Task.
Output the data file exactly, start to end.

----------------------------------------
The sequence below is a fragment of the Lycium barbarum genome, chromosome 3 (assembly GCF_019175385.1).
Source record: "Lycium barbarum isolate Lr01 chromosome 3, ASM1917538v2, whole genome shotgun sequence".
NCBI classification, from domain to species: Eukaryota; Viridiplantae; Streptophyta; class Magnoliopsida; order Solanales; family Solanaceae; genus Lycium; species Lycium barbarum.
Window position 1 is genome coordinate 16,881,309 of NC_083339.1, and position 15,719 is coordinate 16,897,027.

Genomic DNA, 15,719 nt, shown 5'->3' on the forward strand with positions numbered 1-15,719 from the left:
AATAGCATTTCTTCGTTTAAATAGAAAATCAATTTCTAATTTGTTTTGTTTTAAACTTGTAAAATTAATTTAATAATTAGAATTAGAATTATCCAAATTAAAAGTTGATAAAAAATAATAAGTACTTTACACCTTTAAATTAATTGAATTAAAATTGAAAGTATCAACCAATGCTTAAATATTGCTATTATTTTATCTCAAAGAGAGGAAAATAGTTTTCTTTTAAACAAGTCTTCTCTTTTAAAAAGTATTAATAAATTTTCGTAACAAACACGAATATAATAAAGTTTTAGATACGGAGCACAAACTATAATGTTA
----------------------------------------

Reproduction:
The sequence below is a fragment of the Lycium barbarum genome, chromosome 3 (assembly GCF_019175385.1).
Source record: "Lycium barbarum isolate Lr01 chromosome 3, ASM1917538v2, whole genome shotgun sequence".
NCBI classification, from domain to species: Eukaryota; Viridiplantae; Streptophyta; class Magnoliopsida; order Solanales; family Solanaceae; genus Lycium; species Lycium barbarum.
Window position 1 is genome coordinate 16,881,309 of NC_083339.1, and position 15,719 is coordinate 16,897,027.

Genomic DNA, 15,719 nt, shown 5'->3' on the forward strand with positions numbered 1-15,719 from the left:
AATAGCATTTCTTCGTTTAAATAGAAAATCAATTTCTAATTTGTTTTGTTTTAAACTTGTAAAATTAATTTAATAATTAGAATTAGAATTATCCAAATTAAAAGTTGATAAAAAATAATAAGTACTTTACACCTTTAAATTAATTGAATTAAAATTGAAAGTATCAACCAATGCTTAAATATTGCTATTATTTTATCTCAAAGAGAGGAAAATAGTTTTCTTTTAAACAAGTCTTCTCTTTTAAAAAGTATTAATAAATTTTCGTAACAAACACGAATATAATAAAGTTTTAGATACGGAGCACAAACTATAATGTTA